Although there are many distinct species of Paeony known in botanical collections, only one or two are grown extensively for market. Indeed the species themselves are not grown at all, but the magnificent double-flowered forms that have been raised from them. These have emanated chiefly from P. albiflora (or P. edulis), a Siberian plant, 2-3 ft. high with beautiful white or pale-pink flowers; and from P. officinalis, a red or crimson species from South Europe. P. corallina, a crimson or rose-red form, naturalized in parts of Britain, and P. pere-grina, bright crimson, both have had something to do with the production of the modern garden forms. What are known as Chinese Paeonies are derived from P. Pottsi and P. Reevesi, and the Anemone-flowered Paeonies are said to have come from P. officinalis and P. paradoxa.

These are all hardy herbaceous deciduous perennials, and are thus easily distinguished from the Tree or Moutan Paeonies (P. Moutan), a Chinese and Japanese species which has woody stems and large gorgeously coloured flowers having a wide range of colour from white to rose, salmon, lilac, scarlet, magenta, violet, etc. A newer kind, P. lutea, also from China, has yellow flower, and in the course of time we may expect the hybridist to utilize it for the creation of new varieties.

As market plants the herbaceous Paeonies are now grown extensively in some Middlesex market gardens, chiefly for cut flowers. They are planted beneath standard and half-standard Apple, Pear, and Plum trees about 2 ft. apart every way, thus giving about 8000 plants to the acre, after allowing for the trees and pathways. The plants like a good, rich and well-manured soil, and, once established, flower profusely year after year. A good plant will average a dozen fine flowers per annum, so that 80,000 to 100,000 blooms per acre may be taken as a fair crop. At 3d. per bunch of twelve flowers this means a gross yield of 100 to 125 per acre. Sometimes, however, there are enormous quantities sent to market, the bunches being simply taken up loose in van loads, and the prices may then average only 1d. per bunch. Only a few kinds - the deep-crimson, the white, and a deep-rose variety - are grown in market gardens, but there are now so many lovely shades of rose and pink that the market grower might well consider them. The cultivation is simple. So long as the soil is good, a little manure added in autumn or winter will give sufficient nourishment to the roots; and as the leaves and stems - weighing from 6 to 8 tons per acre - are allowed to die down and rot, they may be regarded as a natural annual dressing of manure. It would therefore be hard to find a crop more economic to cultivate than the herbaceous Paeony. The best time for planting Paeonies is about August or September, taking care not to injure the tuberous roots and fleshy shoots more than can be helped.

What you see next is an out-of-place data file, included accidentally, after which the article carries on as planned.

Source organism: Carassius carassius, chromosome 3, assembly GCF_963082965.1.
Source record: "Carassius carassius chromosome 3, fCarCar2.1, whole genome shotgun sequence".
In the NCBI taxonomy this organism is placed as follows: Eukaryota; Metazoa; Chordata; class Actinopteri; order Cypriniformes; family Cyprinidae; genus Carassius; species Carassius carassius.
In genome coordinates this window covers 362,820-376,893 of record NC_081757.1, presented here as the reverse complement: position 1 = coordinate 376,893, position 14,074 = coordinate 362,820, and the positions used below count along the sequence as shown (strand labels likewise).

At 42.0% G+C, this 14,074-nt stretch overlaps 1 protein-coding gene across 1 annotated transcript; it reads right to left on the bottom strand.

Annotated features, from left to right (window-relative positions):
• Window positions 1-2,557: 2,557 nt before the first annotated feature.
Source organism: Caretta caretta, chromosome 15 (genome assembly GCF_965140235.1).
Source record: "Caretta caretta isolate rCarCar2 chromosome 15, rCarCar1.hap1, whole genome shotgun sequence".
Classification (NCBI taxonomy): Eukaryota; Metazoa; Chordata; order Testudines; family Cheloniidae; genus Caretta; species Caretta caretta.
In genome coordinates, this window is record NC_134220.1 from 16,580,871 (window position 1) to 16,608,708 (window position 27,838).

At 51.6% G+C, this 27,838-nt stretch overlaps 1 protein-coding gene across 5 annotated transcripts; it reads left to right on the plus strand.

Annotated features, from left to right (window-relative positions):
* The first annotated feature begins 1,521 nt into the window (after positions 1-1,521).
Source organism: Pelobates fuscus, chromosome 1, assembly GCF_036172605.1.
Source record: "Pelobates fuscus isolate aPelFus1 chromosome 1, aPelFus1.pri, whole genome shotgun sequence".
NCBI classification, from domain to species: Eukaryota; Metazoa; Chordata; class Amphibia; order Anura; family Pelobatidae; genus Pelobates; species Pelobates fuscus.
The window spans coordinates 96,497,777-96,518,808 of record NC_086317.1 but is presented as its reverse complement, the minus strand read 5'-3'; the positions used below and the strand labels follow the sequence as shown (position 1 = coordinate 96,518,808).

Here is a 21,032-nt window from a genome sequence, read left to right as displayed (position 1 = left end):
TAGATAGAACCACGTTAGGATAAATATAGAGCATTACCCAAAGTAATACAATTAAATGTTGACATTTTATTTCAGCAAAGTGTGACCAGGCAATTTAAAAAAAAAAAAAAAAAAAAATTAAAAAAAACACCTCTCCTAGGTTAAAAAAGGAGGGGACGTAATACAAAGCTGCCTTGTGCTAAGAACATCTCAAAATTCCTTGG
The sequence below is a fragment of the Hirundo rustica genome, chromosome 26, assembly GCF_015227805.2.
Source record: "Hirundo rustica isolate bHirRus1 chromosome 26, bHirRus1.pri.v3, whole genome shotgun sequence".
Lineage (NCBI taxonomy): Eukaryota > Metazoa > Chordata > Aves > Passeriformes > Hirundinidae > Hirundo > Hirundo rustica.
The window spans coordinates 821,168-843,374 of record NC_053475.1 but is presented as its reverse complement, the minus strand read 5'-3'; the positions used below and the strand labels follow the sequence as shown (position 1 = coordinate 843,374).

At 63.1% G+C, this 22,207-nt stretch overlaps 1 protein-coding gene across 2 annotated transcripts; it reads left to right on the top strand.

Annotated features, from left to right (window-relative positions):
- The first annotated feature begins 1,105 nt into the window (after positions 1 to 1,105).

Paeony Drooping Disease (Sclerotinia poeonioe).

Fig. 232. - Paeony Drooping Disease (Sclerotinia poeonioe).

1, Summer form of fruit (magnified 400). 2, Minute black sclerotia formed in dying leaf-stalks close to the ground. When the leaf-stalk decays these sclerotia rest in the soil until the following spring, when they produce spores as shown in fig. 3, which infect the young leaf-stalks as they push through the soil (magnified 100). 4, Spores produced by sclerotium germinating in the soil (magnified 100).

Paeonies in market gardens are singularly free from disease. Nevertheless they are sometimes subject to attack from a fungus called Sclerotinia poeonioe, which produces the drooping disease. The fungus attacks the young crimson, bronzy, or purple growths in spring and destroys them very soon. In large areas spraying is almost out of the question, and the best plan would be to take up the affected plants and burn them, afterwards dressing the soil with flowers of sulphur. Fig. 232 shows what the Paeony disease is like.